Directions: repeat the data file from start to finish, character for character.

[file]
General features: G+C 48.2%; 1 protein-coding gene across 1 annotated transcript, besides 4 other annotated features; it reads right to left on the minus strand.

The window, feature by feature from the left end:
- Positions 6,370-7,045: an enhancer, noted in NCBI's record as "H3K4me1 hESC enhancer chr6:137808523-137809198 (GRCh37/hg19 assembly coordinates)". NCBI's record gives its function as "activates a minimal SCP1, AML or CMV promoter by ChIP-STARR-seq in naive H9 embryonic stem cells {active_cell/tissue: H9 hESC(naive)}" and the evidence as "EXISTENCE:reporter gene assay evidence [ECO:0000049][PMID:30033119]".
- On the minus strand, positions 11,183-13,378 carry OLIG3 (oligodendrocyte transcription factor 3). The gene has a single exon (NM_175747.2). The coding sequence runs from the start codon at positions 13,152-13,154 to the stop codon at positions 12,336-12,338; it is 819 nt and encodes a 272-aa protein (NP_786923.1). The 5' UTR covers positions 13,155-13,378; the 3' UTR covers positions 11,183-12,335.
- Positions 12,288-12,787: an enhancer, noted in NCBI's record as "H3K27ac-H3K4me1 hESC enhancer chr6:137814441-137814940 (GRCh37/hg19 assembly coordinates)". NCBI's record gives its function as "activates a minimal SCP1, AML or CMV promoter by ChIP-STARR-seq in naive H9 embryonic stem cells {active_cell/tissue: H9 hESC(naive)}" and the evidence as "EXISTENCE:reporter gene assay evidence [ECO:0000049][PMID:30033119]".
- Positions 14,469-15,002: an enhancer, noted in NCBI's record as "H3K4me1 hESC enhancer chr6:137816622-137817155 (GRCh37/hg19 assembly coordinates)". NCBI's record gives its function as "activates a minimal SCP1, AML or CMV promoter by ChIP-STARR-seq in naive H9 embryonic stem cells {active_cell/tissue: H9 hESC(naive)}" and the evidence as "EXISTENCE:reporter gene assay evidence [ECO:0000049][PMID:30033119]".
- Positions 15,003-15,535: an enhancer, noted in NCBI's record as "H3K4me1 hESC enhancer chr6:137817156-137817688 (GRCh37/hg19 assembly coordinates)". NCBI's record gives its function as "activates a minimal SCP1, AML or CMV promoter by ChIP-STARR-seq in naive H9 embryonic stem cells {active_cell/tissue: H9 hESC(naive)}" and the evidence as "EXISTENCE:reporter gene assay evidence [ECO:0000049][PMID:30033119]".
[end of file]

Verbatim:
General features: G+C 48.2%; 1 protein-coding gene across 1 annotated transcript, besides 4 other annotated features; it reads right to left on the minus strand.

The window, feature by feature from the left end:
- Positions 6,370-7,045: an enhancer, noted in NCBI's record as "H3K4me1 hESC enhancer chr6:137808523-137809198 (GRCh37/hg19 assembly coordinates)". NCBI's record gives its function as "activates a minimal SCP1, AML or CMV promoter by ChIP-STARR-seq in naive H9 embryonic stem cells {active_cell/tissue: H9 hESC(naive)}" and the evidence as "EXISTENCE:reporter gene assay evidence [ECO:0000049][PMID:30033119]".
- On the minus strand, positions 11,183-13,378 carry OLIG3 (oligodendrocyte transcription factor 3). The gene has a single exon (NM_175747.2). The coding sequence runs from the start codon at positions 13,152-13,154 to the stop codon at positions 12,336-12,338; it is 819 nt and encodes a 272-aa protein (NP_786923.1). The 5' UTR covers positions 13,155-13,378; the 3' UTR covers positions 11,183-12,335.
- Positions 12,288-12,787: an enhancer, noted in NCBI's record as "H3K27ac-H3K4me1 hESC enhancer chr6:137814441-137814940 (GRCh37/hg19 assembly coordinates)". NCBI's record gives its function as "activates a minimal SCP1, AML or CMV promoter by ChIP-STARR-seq in naive H9 embryonic stem cells {active_cell/tissue: H9 hESC(naive)}" and the evidence as "EXISTENCE:reporter gene assay evidence [ECO:0000049][PMID:30033119]".
- Positions 14,469-15,002: an enhancer, noted in NCBI's record as "H3K4me1 hESC enhancer chr6:137816622-137817155 (GRCh37/hg19 assembly coordinates)". NCBI's record gives its function as "activates a minimal SCP1, AML or CMV promoter by ChIP-STARR-seq in naive H9 embryonic stem cells {active_cell/tissue: H9 hESC(naive)}" and the evidence as "EXISTENCE:reporter gene assay evidence [ECO:0000049][PMID:30033119]".
- Positions 15,003-15,535: an enhancer, noted in NCBI's record as "H3K4me1 hESC enhancer chr6:137817156-137817688 (GRCh37/hg19 assembly coordinates)". NCBI's record gives its function as "activates a minimal SCP1, AML or CMV promoter by ChIP-STARR-seq in naive H9 embryonic stem cells {active_cell/tissue: H9 hESC(naive)}" and the evidence as "EXISTENCE:reporter gene assay evidence [ECO:0000049][PMID:30033119]".